V 12: Since the plague is sent from God, it follows that in order to avert the coming evil, the people must repent. "EVEN NOW, says HaShem, return to Me with all your hearts." (v 12).
V 13: "Tear your hearts and not your garments." We are asked not merely to make outward shows of mourning but to tear down our inner insensitivity and break through the apathy in our hearts.
V 14: Repentance can cause God to turn around the harsh decree and convert it into a blessing.
Vv 15ff. The whole people must be mobilized for a national campaign of repentance that will bring in people of all ages, elders, children and even suckling babes, brides and their grooms.
V 17: The words of the prayer of the Cohen-priests and Levites in this verse, "Spare Your people, HaShem." are incorporated into the additional Tahanun supplications recited in the synagogue on Mondays and Thursdays.
Vv 18-27 are a prophecy of the comfort and great goodness that will come if the people will repent. As soon as they do so, God will immediately show His zealousness for the Land and have mercy on His people.
V 19: "And I will remove far off from you the northern one (HA-TZAPHONI)." - this is the evil inclination, which is hidden (TZAPHOON) in the heart (Rashi, Succah 52a).
V 23: "Be glad, you children of Zion , and rejoice in HaShem your God, for He has given you the former rain in due measure, and He has brought down for you the rain in the first month, the former rain and the latter rain." The Talmud relates that after the plague of locusts in the time of Joel, the entire period of the rainy season passed in Israel with no rainfall whatever by the end of Adar. On the first of Nissan (normally the time of the last rains of the year) came the very first rainfall. Joel told the people to go out and sow their fields, but they said it would be better to eat their last remaining measure of wheat and barley and live rather than sow it and die. Joel told them nonetheless to sow, and they miraculously discovered remaining seeds in the walls and ant holes, and went out and sowed on the second, third and fourth of the month. The second rains fell on 5 Nissan and by 16 Nissan the crops ripened sufficiently to make it possible to bring the Omer offering in the Temple (Taanis 5a).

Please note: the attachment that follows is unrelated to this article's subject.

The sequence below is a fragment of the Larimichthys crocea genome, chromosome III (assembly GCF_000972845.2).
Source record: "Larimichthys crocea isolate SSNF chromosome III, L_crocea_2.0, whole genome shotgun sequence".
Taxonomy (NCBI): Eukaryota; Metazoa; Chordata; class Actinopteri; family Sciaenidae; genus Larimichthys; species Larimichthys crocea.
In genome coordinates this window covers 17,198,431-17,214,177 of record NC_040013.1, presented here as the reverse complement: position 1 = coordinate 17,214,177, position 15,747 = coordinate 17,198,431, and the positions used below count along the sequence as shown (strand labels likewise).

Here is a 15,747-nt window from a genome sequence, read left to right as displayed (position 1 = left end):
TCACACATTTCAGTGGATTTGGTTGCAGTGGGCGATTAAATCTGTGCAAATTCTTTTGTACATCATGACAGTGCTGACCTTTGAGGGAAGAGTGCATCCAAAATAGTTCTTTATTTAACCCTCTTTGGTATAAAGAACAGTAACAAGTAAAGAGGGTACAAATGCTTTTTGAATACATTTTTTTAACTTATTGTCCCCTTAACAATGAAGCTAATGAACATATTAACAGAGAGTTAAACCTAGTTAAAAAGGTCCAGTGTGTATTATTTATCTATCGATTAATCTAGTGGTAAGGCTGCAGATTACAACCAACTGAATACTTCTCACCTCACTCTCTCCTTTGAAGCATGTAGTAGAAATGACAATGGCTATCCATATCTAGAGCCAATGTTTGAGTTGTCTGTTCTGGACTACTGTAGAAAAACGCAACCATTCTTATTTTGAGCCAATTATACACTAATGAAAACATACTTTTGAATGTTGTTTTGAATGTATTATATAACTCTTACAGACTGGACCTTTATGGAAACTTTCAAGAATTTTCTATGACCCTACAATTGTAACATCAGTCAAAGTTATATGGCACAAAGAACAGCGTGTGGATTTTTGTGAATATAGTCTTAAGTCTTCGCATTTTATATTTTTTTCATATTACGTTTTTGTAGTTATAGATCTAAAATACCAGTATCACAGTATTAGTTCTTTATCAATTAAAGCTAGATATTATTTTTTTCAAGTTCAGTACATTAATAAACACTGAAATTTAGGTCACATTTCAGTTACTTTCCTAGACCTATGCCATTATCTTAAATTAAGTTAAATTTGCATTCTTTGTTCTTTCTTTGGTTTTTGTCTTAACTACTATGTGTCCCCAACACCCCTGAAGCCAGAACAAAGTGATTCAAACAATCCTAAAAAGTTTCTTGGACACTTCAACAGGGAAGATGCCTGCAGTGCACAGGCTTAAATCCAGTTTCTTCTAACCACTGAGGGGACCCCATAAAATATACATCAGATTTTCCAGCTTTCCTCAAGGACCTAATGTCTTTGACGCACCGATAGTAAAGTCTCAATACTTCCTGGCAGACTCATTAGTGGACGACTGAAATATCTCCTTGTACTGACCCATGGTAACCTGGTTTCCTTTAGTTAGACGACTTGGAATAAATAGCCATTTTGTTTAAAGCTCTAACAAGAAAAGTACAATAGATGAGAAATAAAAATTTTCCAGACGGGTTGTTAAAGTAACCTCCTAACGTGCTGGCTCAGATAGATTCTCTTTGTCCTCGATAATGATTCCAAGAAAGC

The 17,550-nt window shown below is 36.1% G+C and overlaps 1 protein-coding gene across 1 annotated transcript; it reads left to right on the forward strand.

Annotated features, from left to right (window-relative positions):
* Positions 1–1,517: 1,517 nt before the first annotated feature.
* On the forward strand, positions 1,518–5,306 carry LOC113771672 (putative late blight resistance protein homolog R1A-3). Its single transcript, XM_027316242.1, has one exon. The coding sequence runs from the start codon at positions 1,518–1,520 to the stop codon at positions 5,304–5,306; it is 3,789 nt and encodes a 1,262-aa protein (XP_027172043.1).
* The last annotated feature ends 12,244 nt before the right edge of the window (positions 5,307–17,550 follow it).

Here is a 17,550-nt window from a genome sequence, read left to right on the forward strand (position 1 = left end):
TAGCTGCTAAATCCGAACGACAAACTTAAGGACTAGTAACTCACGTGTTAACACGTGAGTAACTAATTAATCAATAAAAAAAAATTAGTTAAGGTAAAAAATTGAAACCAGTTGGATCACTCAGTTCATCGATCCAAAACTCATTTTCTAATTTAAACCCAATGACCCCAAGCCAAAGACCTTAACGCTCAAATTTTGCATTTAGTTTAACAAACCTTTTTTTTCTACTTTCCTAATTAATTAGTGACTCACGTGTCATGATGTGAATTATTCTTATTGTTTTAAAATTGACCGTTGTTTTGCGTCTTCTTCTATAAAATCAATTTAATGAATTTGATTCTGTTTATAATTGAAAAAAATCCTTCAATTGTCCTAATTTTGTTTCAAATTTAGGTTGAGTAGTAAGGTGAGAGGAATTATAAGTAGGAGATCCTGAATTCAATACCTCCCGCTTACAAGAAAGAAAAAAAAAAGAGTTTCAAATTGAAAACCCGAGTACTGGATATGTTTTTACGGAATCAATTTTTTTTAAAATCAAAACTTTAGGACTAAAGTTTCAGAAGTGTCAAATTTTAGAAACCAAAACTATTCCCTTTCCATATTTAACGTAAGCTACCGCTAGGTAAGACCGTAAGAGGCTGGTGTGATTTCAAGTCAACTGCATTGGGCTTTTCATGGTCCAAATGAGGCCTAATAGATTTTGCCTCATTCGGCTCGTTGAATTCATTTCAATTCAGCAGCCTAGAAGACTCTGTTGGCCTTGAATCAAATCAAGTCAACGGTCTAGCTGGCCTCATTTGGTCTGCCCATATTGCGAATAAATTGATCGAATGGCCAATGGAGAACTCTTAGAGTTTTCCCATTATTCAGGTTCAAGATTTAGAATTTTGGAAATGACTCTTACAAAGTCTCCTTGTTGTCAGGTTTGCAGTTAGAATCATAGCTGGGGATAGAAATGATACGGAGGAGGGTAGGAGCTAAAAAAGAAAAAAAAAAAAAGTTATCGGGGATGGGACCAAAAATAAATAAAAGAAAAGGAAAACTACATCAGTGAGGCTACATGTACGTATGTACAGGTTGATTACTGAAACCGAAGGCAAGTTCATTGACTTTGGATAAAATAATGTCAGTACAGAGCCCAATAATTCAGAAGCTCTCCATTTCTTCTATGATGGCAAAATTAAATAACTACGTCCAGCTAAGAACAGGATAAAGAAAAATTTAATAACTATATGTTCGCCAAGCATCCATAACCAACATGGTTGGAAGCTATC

Vv 24-27 are a beautiful prophecy of how in time to come God will make up for all that the predators have taken from us. "And you shall eat in plenty and be satisfied" (v 26): in the future, man will no longer feel the gnawing urge to OVERCONSUME, because he will be truly satisfied.
* * * Joel 2:11-27 is included in the readings in the Haftara of Shabbos Shuvah prior to Yom Kippur, the Day of Atonement * * *
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By Rabbi Avraham Yehoshua Greenbaum